We have learnt in the course of many years' experience in the treatment of cases of celiac disease that it makes a great difference to the patient what kind of starch-containing foodstuffs are included in the diet in particular whether or not wheat is used. Willem-Karel Dicke, Dutch pediatrician and early advocate of the gluten-free diet for the treatment of celiac disease, 1953 Most likely, you are reading this book because you or someone you know has celiac disease. If that's the case, it may help you to know that you or your loved one is in good company. Years ago, celiac disease was considered rare in the United States. However, research conducted by Alessio Fasano at the University of Maryland Center for Celiac Research now tells us that the prevalence of celiac disease in the general U.S. population is 1 in 133. This is similar to the prevalence of celiac disease in parts of Europe. In Italy, for example, it has been reported that 1 in 250 people has celiac disease, and in...
Pasta, tortillas, bagels, whole-wheat bread great sources of starches, other nutrients, and perhaps fiber. Yet, those with gluten intolerance need to build their healthful eating plan with other grain products. Gluten intolerance also referred to as gluten-sensitive enteropathy or celiac disease is an intestinal disorder and not a true food intolerance. For those who have it, the body can't tolerate gluten (a form of protein) in wheat, rye, barley, and perhaps oats. For people with gluten intolerance, consuming gluten damages the small intestine lining, and the damaged intestine can't absorb nutrients as well. For those with gluten intolerance, the risk for malnutrition, especially among children, is high. Other potential risks premature osteoporosis, colon cancer, autoimmune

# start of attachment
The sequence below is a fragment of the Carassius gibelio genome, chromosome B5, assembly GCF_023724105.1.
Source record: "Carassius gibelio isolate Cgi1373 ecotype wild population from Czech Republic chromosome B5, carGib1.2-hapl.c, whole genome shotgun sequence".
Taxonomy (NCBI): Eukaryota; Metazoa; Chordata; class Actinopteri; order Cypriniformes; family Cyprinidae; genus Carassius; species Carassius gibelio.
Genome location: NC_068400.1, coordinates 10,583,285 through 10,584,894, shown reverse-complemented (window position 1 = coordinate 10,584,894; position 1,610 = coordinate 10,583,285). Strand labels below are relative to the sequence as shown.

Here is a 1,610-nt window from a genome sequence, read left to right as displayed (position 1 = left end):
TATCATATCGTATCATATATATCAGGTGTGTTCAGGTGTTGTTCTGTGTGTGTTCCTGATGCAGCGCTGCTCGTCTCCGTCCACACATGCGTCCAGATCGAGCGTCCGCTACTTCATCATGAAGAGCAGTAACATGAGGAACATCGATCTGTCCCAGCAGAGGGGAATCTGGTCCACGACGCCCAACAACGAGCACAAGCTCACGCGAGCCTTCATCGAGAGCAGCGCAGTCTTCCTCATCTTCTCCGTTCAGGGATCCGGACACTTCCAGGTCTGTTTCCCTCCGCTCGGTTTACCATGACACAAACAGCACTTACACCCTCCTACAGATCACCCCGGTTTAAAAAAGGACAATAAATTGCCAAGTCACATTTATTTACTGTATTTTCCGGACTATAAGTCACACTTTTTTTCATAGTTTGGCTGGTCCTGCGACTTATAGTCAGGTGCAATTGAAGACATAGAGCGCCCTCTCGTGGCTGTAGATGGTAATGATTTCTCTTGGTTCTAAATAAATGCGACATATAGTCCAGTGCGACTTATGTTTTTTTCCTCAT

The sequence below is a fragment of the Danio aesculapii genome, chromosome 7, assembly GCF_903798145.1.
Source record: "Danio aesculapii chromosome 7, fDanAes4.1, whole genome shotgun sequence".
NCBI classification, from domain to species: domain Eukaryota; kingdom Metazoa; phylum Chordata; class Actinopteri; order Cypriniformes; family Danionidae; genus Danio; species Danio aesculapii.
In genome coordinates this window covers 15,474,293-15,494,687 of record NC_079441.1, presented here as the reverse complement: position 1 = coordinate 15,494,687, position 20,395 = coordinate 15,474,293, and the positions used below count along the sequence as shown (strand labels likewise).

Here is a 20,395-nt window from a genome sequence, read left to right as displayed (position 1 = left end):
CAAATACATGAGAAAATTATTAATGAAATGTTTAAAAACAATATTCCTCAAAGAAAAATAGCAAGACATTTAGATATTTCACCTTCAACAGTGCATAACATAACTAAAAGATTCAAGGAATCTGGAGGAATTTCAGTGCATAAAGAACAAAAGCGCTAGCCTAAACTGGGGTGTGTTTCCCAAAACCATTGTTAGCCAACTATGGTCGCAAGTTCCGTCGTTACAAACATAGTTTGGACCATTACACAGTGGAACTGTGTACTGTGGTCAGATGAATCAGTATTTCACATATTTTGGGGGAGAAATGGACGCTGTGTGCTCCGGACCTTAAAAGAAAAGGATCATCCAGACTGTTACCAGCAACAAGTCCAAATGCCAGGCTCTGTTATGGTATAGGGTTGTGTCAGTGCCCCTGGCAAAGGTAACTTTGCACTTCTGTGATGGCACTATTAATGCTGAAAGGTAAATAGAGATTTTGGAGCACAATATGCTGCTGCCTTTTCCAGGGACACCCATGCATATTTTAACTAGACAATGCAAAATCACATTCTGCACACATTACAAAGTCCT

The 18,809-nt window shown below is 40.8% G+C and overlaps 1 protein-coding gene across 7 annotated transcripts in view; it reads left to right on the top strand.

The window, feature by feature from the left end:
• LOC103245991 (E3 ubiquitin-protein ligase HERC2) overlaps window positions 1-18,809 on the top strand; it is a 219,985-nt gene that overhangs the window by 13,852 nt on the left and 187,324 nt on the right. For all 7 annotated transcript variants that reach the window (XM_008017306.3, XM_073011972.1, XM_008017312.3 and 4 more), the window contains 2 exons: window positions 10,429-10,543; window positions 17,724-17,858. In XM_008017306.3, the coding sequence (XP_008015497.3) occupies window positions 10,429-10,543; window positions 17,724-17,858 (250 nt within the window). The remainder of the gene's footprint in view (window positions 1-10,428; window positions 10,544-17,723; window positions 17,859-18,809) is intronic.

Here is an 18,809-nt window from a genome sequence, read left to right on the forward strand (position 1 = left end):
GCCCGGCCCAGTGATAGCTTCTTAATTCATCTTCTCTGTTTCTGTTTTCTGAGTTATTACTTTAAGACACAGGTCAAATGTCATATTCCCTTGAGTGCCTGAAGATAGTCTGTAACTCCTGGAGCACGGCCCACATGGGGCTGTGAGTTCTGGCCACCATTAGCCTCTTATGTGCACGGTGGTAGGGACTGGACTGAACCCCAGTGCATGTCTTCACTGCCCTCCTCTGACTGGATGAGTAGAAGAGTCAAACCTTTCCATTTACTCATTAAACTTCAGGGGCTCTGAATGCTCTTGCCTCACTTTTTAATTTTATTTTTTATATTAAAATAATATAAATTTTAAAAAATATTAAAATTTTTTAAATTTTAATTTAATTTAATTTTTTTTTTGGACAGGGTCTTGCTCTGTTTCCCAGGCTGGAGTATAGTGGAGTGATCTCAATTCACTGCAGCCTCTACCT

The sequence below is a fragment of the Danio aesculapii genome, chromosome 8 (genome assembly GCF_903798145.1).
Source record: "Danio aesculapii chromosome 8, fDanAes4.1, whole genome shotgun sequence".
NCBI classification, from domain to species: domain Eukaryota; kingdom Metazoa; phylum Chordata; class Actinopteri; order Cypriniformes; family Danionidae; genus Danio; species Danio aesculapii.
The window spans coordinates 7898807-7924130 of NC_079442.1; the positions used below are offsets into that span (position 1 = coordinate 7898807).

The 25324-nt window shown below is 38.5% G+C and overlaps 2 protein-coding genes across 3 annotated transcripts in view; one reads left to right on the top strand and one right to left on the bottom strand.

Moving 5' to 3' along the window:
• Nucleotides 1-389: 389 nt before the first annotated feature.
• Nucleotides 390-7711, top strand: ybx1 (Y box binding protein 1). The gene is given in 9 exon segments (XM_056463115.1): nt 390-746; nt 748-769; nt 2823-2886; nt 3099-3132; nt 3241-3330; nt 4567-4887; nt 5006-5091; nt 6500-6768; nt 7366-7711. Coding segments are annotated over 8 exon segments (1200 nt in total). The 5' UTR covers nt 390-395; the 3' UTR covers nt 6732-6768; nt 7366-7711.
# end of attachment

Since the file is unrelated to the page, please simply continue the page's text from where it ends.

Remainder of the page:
With the proper food choices, a gluten-free diet can provide enough folate. However, it may be more difficult for a person following a gluten-free diet to consume recommended amounts of folic acid from enriched food than for a person following a more typical American diet. In the United States, most refined wheat-based flour, bread, pasta, and breakfast cereals are enriched or fortified with folic acid. However, because most refined gluten-free grain foods are not enriched, this source of folate is less readily available to people following a gluten-free diet.